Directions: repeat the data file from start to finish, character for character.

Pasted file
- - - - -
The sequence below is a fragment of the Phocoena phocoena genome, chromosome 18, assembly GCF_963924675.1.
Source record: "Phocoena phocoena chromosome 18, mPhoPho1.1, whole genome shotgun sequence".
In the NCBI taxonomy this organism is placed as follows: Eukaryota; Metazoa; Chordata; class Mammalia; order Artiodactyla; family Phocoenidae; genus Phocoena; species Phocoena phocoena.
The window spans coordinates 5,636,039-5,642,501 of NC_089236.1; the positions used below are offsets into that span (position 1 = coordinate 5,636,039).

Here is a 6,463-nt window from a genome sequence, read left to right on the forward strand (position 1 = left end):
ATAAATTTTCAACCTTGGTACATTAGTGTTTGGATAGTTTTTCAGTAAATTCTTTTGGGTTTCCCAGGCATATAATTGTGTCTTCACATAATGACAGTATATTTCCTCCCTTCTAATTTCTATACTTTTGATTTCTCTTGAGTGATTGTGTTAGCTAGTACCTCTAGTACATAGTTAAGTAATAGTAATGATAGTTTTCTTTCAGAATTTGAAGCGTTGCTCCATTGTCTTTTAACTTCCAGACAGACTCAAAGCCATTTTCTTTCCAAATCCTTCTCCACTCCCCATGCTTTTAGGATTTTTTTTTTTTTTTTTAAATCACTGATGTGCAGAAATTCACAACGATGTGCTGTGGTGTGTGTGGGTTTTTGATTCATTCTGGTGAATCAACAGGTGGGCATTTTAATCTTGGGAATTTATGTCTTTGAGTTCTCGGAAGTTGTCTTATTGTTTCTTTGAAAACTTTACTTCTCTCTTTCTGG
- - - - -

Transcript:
The sequence below is a fragment of the Phocoena phocoena genome, chromosome 18, assembly GCF_963924675.1.
Source record: "Phocoena phocoena chromosome 18, mPhoPho1.1, whole genome shotgun sequence".
In the NCBI taxonomy this organism is placed as follows: Eukaryota; Metazoa; Chordata; class Mammalia; order Artiodactyla; family Phocoenidae; genus Phocoena; species Phocoena phocoena.
The window spans coordinates 5,636,039-5,642,501 of NC_089236.1; the positions used below are offsets into that span (position 1 = coordinate 5,636,039).

Here is a 6,463-nt window from a genome sequence, read left to right on the forward strand (position 1 = left end):
ATAAATTTTCAACCTTGGTACATTAGTGTTTGGATAGTTTTTCAGTAAATTCTTTTGGGTTTCCCAGGCATATAATTGTGTCTTCACATAATGACAGTATATTTCCTCCCTTCTAATTTCTATACTTTTGATTTCTCTTGAGTGATTGTGTTAGCTAGTACCTCTAGTACATAGTTAAGTAATAGTAATGATAGTTTTCTTTCAGAATTTGAAGCGTTGCTCCATTGTCTTTTAACTTCCAGACAGACTCAAAGCCATTTTCTTTCCAAATCCTTCTCCACTCCCCATGCTTTTAGGATTTTTTTTTTTTTTTTTAAATCACTGATGTGCAGAAATTCACAACGATGTGCTGTGGTGTGTGTGGGTTTTTGATTCATTCTGGTGAATCAACAGGTGGGCATTTTAATCTTGGGAATTTATGTCTTTGAGTTCTCGGAAGTTGTCTTATTGTTTCTTTGAAAACTTTACTTCTCTCTTTCTGG